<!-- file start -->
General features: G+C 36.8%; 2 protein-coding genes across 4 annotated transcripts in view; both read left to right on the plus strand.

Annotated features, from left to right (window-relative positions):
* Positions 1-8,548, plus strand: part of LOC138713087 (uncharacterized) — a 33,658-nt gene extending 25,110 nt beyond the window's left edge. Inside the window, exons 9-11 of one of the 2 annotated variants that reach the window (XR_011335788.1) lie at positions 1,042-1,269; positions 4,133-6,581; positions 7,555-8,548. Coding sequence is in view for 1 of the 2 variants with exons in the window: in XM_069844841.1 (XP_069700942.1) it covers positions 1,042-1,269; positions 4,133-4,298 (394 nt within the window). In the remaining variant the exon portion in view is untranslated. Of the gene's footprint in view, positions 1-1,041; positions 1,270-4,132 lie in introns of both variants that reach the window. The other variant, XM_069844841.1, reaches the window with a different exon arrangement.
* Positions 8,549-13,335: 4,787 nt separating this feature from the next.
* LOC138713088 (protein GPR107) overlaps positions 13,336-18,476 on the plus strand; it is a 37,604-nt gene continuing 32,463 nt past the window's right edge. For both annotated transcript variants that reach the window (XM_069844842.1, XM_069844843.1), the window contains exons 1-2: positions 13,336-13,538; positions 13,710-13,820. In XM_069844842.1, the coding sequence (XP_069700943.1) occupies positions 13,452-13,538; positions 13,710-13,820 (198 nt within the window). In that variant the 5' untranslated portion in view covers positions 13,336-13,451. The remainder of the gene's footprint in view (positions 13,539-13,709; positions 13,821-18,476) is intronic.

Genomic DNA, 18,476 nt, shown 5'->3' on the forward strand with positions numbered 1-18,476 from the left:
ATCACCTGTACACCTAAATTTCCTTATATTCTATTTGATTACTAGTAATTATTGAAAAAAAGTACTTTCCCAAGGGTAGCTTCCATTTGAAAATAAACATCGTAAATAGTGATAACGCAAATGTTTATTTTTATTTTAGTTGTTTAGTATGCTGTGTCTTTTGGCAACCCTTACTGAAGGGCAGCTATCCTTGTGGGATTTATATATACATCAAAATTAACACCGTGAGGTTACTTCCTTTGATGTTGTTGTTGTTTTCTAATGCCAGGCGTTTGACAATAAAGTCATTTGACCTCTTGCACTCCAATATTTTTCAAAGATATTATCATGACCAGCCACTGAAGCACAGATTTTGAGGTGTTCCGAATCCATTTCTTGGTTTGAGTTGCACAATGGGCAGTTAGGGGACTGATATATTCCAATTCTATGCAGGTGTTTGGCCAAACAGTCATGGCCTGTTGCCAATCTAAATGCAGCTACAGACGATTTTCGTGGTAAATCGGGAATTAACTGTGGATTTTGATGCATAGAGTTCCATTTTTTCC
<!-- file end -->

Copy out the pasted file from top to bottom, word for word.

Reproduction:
General features: G+C 36.8%; 2 protein-coding genes across 4 annotated transcripts in view; both read left to right on the plus strand.

Annotated features, from left to right (window-relative positions):
* Positions 1-8,548, plus strand: part of LOC138713087 (uncharacterized) — a 33,658-nt gene extending 25,110 nt beyond the window's left edge. Inside the window, exons 9-11 of one of the 2 annotated variants that reach the window (XR_011335788.1) lie at positions 1,042-1,269; positions 4,133-6,581; positions 7,555-8,548. Coding sequence is in view for 1 of the 2 variants with exons in the window: in XM_069844841.1 (XP_069700942.1) it covers positions 1,042-1,269; positions 4,133-4,298 (394 nt within the window). In the remaining variant the exon portion in view is untranslated. Of the gene's footprint in view, positions 1-1,041; positions 1,270-4,132 lie in introns of both variants that reach the window. The other variant, XM_069844841.1, reaches the window with a different exon arrangement.
* Positions 8,549-13,335: 4,787 nt separating this feature from the next.
* LOC138713088 (protein GPR107) overlaps positions 13,336-18,476 on the plus strand; it is a 37,604-nt gene continuing 32,463 nt past the window's right edge. For both annotated transcript variants that reach the window (XM_069844842.1, XM_069844843.1), the window contains exons 1-2: positions 13,336-13,538; positions 13,710-13,820. In XM_069844842.1, the coding sequence (XP_069700943.1) occupies positions 13,452-13,538; positions 13,710-13,820 (198 nt within the window). In that variant the 5' untranslated portion in view covers positions 13,336-13,451. The remainder of the gene's footprint in view (positions 13,539-13,709; positions 13,821-18,476) is intronic.

Genomic DNA, 18,476 nt, shown 5'->3' on the forward strand with positions numbered 1-18,476 from the left:
ATCACCTGTACACCTAAATTTCCTTATATTCTATTTGATTACTAGTAATTATTGAAAAAAAGTACTTTCCCAAGGGTAGCTTCCATTTGAAAATAAACATCGTAAATAGTGATAACGCAAATGTTTATTTTTATTTTAGTTGTTTAGTATGCTGTGTCTTTTGGCAACCCTTACTGAAGGGCAGCTATCCTTGTGGGATTTATATATACATCAAAATTAACACCGTGAGGTTACTTCCTTTGATGTTGTTGTTGTTTTCTAATGCCAGGCGTTTGACAATAAAGTCATTTGACCTCTTGCACTCCAATATTTTTCAAAGATATTATCATGACCAGCCACTGAAGCACAGATTTTGAGGTGTTCCGAATCCATTTCTTGGTTTGAGTTGCACAATGGGCAGTTAGGGGACTGATATATTCCAATTCTATGCAGGTGTTTGGCCAAACAGTCATGGCCTGTTGCCAATCTAAATGCAGCTACAGACGATTTTCGTGGTAAATCGGGAATTAACTGTGGATTTTGATGCATAGAGTTCCATTTTTTCC